Security - calculated gambling

Chee Sing Chan
19 Jun 2009
00:00

How perverse is the security challenge? Lock it down at all points and you’re safe as houses – but then again you might as well be dead. Other than breathing there’s not much else you can do that does not expose you to some risk or security threat – even breathing is a hazard today in some parts of the world.

Talking of hazardous breathing – the rise of swine flu has spread fear uncertainty and doubt in a world that is already reeling from financial instability. I recently aborted a trip to the US due to the perceived risks involved in getting on a plane, potentially rife with viruses, to a destination that has seemingly abandoned attempts at containing this new strain of flu.

Compare that to Hong Kong which originally quarantined a hotel-full of guests in light of just one case of the H1N1 virus. The policy has since been revised to less draconian measures, but it’s worth highlighting the wide disparity in perception and reality on this issue. Sure this is serious, how serious depends on who you ask.

But this does pose the question of perceived risks and the appetite of individuals and communities in taking risks in order to attain a specific goal.

One example is the risk calculation that takes place when an individual decides to try online banking for the first time. Is it worth the risk? Can one trust this bank to perform a request in a secure and private manner? Why trust one bank over another bank? Again the answers to these lie more often than not in perception, rather than any fact.

It’s presumably safe to assume that conducting online banking with HSBC is reliably secure. But the general public take that risk without really understanding issues like two-factor authentication or fully encrypted SSL connections. Yet users are still flooding onto HSBC online.

In business that assumption cannot be taken. Understanding as much as possible about the potential threats can better arm businesses in their fight to overcome the risk and threats that they face today.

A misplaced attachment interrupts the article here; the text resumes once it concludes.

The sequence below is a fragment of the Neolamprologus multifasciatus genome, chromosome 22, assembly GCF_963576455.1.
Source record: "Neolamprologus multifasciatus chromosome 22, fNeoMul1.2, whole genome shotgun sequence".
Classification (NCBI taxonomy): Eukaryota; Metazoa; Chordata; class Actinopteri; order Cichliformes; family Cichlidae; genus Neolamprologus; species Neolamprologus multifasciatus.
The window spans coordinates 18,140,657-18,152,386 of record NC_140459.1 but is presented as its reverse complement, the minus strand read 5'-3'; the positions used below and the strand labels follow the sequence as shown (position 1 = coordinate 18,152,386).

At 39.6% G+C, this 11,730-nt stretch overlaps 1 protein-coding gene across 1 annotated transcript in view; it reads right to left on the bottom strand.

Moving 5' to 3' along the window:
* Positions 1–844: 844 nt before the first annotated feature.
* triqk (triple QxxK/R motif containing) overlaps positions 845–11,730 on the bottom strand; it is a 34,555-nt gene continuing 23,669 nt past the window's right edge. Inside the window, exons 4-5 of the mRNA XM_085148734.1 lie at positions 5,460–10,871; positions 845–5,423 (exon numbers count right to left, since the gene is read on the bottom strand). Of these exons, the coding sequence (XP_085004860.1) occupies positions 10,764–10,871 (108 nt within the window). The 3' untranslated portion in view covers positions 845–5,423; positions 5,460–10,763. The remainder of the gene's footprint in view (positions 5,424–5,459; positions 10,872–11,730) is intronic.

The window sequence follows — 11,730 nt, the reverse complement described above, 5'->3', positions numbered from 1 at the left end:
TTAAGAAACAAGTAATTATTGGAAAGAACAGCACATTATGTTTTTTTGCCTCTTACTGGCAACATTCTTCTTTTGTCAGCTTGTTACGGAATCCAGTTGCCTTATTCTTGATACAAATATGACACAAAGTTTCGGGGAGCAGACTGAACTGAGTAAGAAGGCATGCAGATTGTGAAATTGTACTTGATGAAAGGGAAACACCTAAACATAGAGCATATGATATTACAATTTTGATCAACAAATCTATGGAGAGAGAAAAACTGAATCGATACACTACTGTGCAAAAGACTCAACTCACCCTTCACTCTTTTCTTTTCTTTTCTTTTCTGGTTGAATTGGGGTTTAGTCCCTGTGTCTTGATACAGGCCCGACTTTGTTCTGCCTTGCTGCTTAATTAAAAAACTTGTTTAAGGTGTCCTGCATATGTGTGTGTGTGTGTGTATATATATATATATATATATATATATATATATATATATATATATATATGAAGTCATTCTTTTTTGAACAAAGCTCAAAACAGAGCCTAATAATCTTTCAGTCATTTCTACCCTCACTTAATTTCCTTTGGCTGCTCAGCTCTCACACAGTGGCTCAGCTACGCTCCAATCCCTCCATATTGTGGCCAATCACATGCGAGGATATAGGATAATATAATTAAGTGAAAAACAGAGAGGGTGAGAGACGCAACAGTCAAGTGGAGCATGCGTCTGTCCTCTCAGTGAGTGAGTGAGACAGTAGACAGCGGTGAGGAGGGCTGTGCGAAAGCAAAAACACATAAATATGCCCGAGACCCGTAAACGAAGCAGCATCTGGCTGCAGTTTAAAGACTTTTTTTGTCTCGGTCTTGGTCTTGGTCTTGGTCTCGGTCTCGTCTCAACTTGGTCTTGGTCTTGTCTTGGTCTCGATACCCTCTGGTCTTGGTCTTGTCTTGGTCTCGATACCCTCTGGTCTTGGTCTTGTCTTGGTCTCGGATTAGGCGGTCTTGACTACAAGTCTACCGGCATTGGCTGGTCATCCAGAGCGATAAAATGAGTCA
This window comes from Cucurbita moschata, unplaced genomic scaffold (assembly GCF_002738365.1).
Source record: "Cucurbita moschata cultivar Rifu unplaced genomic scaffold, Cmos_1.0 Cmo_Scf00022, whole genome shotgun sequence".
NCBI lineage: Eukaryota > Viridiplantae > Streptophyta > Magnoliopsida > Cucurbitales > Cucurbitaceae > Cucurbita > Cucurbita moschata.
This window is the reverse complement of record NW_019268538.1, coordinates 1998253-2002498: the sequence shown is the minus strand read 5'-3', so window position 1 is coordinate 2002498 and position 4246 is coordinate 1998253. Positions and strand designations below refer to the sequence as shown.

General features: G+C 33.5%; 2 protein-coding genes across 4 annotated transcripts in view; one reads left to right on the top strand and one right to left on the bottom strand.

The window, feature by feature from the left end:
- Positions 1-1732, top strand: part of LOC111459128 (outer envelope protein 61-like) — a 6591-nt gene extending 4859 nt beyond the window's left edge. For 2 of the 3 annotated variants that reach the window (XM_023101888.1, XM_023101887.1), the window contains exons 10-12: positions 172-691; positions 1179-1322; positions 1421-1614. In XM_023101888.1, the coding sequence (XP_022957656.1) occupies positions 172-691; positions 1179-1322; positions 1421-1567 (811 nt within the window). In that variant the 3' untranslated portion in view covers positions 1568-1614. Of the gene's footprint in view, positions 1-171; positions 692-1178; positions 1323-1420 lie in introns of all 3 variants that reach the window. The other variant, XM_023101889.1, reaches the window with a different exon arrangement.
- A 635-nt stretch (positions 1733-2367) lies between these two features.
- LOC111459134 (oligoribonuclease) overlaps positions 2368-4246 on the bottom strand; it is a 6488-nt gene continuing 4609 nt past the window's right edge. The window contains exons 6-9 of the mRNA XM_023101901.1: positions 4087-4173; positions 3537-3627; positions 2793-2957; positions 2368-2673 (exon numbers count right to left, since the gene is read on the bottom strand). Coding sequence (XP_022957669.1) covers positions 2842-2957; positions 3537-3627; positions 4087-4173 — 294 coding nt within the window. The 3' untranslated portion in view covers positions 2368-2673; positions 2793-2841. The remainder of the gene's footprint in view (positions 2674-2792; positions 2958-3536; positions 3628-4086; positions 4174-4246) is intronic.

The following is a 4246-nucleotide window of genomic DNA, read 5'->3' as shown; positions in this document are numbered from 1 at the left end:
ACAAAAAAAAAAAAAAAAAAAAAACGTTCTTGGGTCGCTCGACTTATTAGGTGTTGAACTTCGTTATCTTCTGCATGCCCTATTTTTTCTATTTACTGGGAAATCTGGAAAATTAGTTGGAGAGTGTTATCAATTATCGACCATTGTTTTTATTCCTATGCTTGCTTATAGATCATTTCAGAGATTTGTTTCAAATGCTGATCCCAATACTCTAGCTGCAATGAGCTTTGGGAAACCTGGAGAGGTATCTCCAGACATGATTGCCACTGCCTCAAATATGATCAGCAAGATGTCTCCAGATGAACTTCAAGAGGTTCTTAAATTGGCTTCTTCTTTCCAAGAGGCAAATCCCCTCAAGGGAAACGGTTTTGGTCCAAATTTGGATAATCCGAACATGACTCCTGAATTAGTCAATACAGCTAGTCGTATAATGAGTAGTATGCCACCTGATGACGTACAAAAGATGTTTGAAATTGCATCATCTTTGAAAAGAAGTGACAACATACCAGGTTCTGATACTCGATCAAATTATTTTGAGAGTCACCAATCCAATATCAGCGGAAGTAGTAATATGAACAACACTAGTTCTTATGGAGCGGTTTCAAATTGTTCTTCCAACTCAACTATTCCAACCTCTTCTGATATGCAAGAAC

Hugh Thompson, chief security strategist at People Security, suggested at recent conference in Hong Kong: “Embrace the attacker and think like him/her to succeed – become a hackernomist.”

So what’s my point?

At the heart of the security issue is gambling. But gambling based on having the best possible knowledge on hand.

Like the risks of swine flu, everyone’s threshold on information security and privacy vary significantly. Depending on your level of awareness on any issue at hand, your risk tolerance and appetite is determined by how much value you may derive by taking that risk – or on the flipside, what you can afford to lose?

Giving out your Visa number to a potentially dodgy agency for a Hong Kong Rugby 7s ticket is without doubt risky.

But to someone who’s absolutely in dire need for that ticket, it’s a risk worth taking. To someone else that would be a ludicrous concept.

As Eugene Kaspersky, founder of security firm Kaspersky Labs once noted: “you don’t need [anti-virus] if your computer is disconnected from the internet, turned off and the user is dead.”

For me, I say stay connected and stay alive – take a gamble or two.

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